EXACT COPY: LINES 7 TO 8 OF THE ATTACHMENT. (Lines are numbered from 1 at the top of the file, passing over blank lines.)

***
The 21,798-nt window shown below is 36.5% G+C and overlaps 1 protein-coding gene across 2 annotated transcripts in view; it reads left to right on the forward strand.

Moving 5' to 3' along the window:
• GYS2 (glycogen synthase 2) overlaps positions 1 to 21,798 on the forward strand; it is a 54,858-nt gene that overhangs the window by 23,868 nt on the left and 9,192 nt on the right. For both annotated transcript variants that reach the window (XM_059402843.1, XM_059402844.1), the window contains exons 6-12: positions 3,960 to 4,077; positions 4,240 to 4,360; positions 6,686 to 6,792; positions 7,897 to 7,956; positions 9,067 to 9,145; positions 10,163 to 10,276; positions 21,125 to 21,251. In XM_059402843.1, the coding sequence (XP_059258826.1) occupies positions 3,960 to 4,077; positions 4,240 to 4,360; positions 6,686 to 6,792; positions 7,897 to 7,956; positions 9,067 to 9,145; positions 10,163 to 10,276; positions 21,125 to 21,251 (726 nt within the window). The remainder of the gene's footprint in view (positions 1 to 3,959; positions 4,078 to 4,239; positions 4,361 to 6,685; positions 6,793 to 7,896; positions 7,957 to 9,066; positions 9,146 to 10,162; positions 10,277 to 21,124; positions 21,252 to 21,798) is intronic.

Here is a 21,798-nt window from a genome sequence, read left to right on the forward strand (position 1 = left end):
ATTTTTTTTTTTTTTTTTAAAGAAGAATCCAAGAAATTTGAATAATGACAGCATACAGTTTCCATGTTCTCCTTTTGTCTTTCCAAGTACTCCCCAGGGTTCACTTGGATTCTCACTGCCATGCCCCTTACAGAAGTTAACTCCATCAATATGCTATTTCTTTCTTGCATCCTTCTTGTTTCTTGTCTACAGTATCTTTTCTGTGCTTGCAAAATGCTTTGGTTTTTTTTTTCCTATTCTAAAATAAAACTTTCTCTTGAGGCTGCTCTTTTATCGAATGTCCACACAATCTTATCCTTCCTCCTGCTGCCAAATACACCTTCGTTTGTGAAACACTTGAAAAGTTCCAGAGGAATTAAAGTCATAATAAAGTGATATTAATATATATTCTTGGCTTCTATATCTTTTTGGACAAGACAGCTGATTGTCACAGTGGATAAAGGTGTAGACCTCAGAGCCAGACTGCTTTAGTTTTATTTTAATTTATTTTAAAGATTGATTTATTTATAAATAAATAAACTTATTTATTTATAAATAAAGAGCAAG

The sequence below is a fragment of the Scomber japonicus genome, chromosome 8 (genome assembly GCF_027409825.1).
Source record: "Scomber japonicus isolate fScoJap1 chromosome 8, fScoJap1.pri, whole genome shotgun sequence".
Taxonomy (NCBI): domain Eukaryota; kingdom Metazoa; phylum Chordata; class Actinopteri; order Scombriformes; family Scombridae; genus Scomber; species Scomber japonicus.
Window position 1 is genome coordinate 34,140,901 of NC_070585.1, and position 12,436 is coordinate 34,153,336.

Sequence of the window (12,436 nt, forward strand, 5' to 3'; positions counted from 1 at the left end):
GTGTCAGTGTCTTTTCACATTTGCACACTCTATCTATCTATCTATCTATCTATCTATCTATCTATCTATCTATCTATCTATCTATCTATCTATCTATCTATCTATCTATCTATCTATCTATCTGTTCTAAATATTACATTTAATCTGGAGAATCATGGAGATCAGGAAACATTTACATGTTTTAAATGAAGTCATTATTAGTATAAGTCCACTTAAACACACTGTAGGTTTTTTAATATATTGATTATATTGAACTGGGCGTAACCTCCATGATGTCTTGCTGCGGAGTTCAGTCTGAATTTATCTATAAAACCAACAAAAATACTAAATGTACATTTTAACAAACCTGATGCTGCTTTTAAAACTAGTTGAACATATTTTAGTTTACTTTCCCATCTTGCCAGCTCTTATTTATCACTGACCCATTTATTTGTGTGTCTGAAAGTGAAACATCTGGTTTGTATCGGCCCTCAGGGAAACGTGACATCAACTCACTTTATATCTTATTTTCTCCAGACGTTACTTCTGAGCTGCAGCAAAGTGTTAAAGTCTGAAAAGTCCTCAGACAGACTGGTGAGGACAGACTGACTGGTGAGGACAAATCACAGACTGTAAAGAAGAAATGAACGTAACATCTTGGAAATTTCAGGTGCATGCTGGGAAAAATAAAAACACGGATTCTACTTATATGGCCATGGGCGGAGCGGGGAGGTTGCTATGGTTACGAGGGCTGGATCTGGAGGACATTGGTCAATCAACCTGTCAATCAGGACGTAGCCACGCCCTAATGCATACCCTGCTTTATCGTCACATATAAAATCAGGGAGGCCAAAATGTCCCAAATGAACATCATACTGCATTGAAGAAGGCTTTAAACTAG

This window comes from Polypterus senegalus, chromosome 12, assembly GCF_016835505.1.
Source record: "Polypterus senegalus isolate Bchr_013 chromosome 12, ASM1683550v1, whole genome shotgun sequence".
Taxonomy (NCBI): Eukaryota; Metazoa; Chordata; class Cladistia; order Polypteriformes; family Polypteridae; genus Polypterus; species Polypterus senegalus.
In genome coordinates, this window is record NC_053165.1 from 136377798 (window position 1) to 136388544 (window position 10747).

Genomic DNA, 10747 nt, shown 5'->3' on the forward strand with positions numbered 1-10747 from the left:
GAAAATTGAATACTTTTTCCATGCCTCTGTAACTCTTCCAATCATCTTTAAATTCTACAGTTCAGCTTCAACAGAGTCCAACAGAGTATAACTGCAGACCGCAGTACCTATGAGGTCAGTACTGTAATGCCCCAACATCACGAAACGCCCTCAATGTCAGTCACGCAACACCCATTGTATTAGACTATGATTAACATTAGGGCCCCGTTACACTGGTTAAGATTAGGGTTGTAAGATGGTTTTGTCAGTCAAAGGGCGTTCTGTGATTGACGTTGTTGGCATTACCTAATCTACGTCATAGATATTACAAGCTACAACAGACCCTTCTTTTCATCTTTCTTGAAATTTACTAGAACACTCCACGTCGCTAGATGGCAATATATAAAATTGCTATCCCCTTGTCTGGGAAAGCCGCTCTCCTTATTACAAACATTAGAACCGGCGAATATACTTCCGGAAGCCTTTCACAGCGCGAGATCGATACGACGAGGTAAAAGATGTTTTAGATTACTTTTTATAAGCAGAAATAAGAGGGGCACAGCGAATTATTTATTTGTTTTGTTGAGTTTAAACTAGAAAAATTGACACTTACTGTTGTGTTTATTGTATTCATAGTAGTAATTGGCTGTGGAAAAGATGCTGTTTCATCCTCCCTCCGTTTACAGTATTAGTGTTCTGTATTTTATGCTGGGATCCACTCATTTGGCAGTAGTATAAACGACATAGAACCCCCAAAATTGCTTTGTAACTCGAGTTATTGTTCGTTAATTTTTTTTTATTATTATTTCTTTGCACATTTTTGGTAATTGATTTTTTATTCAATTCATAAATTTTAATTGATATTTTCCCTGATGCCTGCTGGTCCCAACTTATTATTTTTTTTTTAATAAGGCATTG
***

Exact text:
Source record: "Scomber japonicus isolate fScoJap1 chromosome 8, fScoJap1.pri, whole genome shotgun sequence".
Taxonomy (NCBI): domain Eukaryota; kingdom Metazoa; phylum Chordata; class Actinopteri; order Scombriformes; family Scombridae; genus Scomber; species Scomber japonicus.